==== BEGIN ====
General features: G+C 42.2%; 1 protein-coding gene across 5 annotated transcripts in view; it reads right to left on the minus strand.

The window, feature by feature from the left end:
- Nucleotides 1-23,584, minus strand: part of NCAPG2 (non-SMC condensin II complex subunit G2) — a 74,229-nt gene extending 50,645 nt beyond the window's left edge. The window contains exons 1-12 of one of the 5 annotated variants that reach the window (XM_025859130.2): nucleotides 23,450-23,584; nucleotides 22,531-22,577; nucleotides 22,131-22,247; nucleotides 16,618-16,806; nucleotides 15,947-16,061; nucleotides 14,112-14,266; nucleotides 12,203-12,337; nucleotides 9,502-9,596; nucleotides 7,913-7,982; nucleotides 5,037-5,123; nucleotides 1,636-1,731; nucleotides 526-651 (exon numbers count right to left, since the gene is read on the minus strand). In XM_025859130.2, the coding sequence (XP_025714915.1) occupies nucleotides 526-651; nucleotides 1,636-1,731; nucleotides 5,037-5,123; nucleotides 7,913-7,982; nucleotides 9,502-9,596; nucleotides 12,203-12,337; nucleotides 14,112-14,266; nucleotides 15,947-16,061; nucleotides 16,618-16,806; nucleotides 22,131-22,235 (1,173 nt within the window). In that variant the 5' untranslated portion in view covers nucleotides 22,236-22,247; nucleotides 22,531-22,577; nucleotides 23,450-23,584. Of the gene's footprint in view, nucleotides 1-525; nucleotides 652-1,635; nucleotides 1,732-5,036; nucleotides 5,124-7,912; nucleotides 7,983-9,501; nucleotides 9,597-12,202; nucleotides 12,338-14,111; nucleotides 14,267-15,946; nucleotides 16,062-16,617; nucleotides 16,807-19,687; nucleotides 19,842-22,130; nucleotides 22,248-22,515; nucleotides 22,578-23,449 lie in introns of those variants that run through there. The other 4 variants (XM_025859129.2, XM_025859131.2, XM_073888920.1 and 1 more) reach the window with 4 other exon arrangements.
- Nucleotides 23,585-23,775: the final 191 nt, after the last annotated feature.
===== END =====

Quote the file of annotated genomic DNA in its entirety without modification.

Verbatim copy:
General features: G+C 42.2%; 1 protein-coding gene across 5 annotated transcripts in view; it reads right to left on the minus strand.

The window, feature by feature from the left end:
- Nucleotides 1-23,584, minus strand: part of NCAPG2 (non-SMC condensin II complex subunit G2) — a 74,229-nt gene extending 50,645 nt beyond the window's left edge. The window contains exons 1-12 of one of the 5 annotated variants that reach the window (XM_025859130.2): nucleotides 23,450-23,584; nucleotides 22,531-22,577; nucleotides 22,131-22,247; nucleotides 16,618-16,806; nucleotides 15,947-16,061; nucleotides 14,112-14,266; nucleotides 12,203-12,337; nucleotides 9,502-9,596; nucleotides 7,913-7,982; nucleotides 5,037-5,123; nucleotides 1,636-1,731; nucleotides 526-651 (exon numbers count right to left, since the gene is read on the minus strand). In XM_025859130.2, the coding sequence (XP_025714915.1) occupies nucleotides 526-651; nucleotides 1,636-1,731; nucleotides 5,037-5,123; nucleotides 7,913-7,982; nucleotides 9,502-9,596; nucleotides 12,203-12,337; nucleotides 14,112-14,266; nucleotides 15,947-16,061; nucleotides 16,618-16,806; nucleotides 22,131-22,235 (1,173 nt within the window). In that variant the 5' untranslated portion in view covers nucleotides 22,236-22,247; nucleotides 22,531-22,577; nucleotides 23,450-23,584. Of the gene's footprint in view, nucleotides 1-525; nucleotides 652-1,635; nucleotides 1,732-5,036; nucleotides 5,124-7,912; nucleotides 7,983-9,501; nucleotides 9,597-12,202; nucleotides 12,338-14,111; nucleotides 14,267-15,946; nucleotides 16,062-16,617; nucleotides 16,807-19,687; nucleotides 19,842-22,130; nucleotides 22,248-22,515; nucleotides 22,578-23,449 lie in introns of those variants that run through there. The other 4 variants (XM_025859129.2, XM_025859131.2, XM_073888920.1 and 1 more) reach the window with 4 other exon arrangements.
- Nucleotides 23,585-23,775: the final 191 nt, after the last annotated feature.